In Section $1.1$ we said that a variable is quantitative if its possible values are numbers that represent quantities (that is, “how much” or “how many”). In general, a quantitative variable is measured on a scale having a fixed unit of measurement between its possible values. For example, if we measure employees’ salaries to the nearest dollar, then one dollar is the fixed unit of measurement between different employees’ salaries. There are two types of quantitative variables: ratio and interval. A ratio variable is a quantitative variable measured on a scale such that ratios of its values are meaningful and there is an inherently defined zero value. Variables such as salary, height, weight, time, and distance are ratio variables. For example, a distance of zero miles is “no distance at all,” and a town that is 30 miles away is “twice as far” as a town that is 15 miles away.

An interval variable is a quantitative variable where ratios of its values are not meaningful and there is not an inherently defined zero value. Temperature (on the Fahrenheit scale) is an interval variable. For example, zero degrees Fahrenheit does not represent “no heat at all,” just that it is very cold. Thus, there is no inherently defined zero value. Furthermore, ratios of temperatures are not meaningful. For example, it makes no sense to say that $60^{\circ}$ is twice as

warm as $30^{\circ}$. In practice, there are very few interval variables other than temperature. Almost all quantitative variables are ratio variables.

In Section $1.1$ we also said that if we simply record into which of several categories a population (or sample) unit falls, then the variable is qualitative (or eategorical). There are two types of qualitative variables: ordinal and nominative. An ordinal variable is a qualitative variable for which there is a meaningful ordering, or ranking, of the categories. The measurements of an ordinal variable may be nonnumerical or numerical. For example, a student may be asked to rate the teaching effectiveness of a college professor as excellent, good, average, poor, or unsatisfactory. Here, one category is higher than the next one; that is, “excellent” is a higher rating than “good,” “good” is a higher rating than “average,” and so on. Therefore, teaching effectiveness is an ordinal variable having nonnumerical measurements. On the other hand, if (as is often done) we substitute the numbers $4,3,2,1$, and 0 for the ratings excellent through unsatisfactory, then teaching effectiveness is an ordinal variable having numerical measurements.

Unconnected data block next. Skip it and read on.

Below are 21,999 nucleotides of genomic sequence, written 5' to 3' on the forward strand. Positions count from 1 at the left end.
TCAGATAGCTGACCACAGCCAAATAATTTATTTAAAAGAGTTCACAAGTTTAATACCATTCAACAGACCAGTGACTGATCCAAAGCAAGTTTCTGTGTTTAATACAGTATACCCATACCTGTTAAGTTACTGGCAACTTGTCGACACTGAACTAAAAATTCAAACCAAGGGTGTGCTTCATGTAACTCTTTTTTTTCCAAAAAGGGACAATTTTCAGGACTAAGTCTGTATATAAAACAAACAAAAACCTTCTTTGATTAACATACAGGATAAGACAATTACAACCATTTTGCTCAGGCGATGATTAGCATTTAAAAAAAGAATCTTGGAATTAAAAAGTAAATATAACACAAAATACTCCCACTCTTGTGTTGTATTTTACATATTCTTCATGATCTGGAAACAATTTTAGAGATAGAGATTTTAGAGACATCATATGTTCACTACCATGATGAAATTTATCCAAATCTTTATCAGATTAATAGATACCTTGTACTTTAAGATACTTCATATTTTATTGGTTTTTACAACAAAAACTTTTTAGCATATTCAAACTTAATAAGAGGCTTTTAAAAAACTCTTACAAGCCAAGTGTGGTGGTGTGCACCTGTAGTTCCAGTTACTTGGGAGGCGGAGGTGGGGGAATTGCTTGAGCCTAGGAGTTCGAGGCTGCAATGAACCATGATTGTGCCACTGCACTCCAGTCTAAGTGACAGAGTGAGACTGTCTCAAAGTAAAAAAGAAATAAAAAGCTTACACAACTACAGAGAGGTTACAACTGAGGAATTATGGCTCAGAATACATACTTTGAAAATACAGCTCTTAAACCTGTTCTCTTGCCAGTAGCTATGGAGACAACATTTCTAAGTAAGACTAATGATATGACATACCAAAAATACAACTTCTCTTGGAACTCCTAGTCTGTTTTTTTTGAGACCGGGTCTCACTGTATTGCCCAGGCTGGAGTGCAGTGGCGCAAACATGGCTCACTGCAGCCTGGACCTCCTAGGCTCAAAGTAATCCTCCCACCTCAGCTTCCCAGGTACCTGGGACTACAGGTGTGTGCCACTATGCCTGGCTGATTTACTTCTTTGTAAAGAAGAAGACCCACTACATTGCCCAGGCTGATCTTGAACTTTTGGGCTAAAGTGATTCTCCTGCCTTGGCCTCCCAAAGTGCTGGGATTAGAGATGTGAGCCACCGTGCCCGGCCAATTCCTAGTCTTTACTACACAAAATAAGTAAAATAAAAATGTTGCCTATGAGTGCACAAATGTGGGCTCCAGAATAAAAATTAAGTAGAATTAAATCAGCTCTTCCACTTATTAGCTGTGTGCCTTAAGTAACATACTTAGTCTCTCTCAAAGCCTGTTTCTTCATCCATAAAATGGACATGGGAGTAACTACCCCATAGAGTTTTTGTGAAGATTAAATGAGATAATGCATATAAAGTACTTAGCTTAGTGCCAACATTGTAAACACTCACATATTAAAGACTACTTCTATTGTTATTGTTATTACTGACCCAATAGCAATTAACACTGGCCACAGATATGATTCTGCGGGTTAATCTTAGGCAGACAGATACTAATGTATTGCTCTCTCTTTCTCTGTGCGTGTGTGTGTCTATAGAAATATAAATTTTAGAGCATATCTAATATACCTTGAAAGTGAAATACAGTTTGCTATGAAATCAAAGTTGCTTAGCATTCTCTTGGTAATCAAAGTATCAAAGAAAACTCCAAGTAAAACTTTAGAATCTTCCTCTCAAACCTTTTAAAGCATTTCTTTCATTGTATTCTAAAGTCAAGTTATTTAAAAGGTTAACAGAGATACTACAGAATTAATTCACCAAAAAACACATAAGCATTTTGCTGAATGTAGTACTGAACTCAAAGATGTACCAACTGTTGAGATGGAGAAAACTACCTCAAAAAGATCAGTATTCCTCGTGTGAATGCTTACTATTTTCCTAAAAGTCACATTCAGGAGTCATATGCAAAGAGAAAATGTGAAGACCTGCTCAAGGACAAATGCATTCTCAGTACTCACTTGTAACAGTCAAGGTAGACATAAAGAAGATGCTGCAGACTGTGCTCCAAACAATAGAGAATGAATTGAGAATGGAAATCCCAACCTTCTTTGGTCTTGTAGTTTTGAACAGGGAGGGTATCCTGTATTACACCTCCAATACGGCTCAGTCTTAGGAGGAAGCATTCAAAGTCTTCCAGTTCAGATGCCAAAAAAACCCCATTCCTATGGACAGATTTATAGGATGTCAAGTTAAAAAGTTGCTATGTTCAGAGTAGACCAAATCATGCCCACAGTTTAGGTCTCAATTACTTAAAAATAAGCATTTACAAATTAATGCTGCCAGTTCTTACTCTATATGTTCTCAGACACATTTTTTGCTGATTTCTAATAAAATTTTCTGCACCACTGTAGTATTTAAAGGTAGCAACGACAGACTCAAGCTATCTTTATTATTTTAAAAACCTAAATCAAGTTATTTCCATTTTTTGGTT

In practice, hoth numhers and associated words are often presented to respondents asked to rate a person or item. When numbers are used, statisticians debate whether the ordinal variable is “somewhat quantitative.” For example, statisticians who claim that teaching effectiveness rated as $4,3,2,1$, or 0 is not somewhat quantitative argue that the difference between 4 (excellent) and 3 (good) may not be the same as the difference between 3 (good) and 2 (average). Other statisticians argue that as soon as respondents (students) see equally spaced numbers (even though the numbers are described by words), their responses are affected enough to make the variable (teaching effectiveness) somewhat quantitative. Generally speaking, the specific words associated with the numbers probably substantially affect whether an ordinal variable may be considered somewhat quantitative. It is important to note, however, that in practice numerical ordinal ratings are often analyzed as though they are quantitative. Specifically, various arithmetic operations (as discussed in Chapters 2 through 18) are often performed on numerical ordinal ratings. For example, a professor’s teaching effectiveness average and a student’s grade point average are calculated.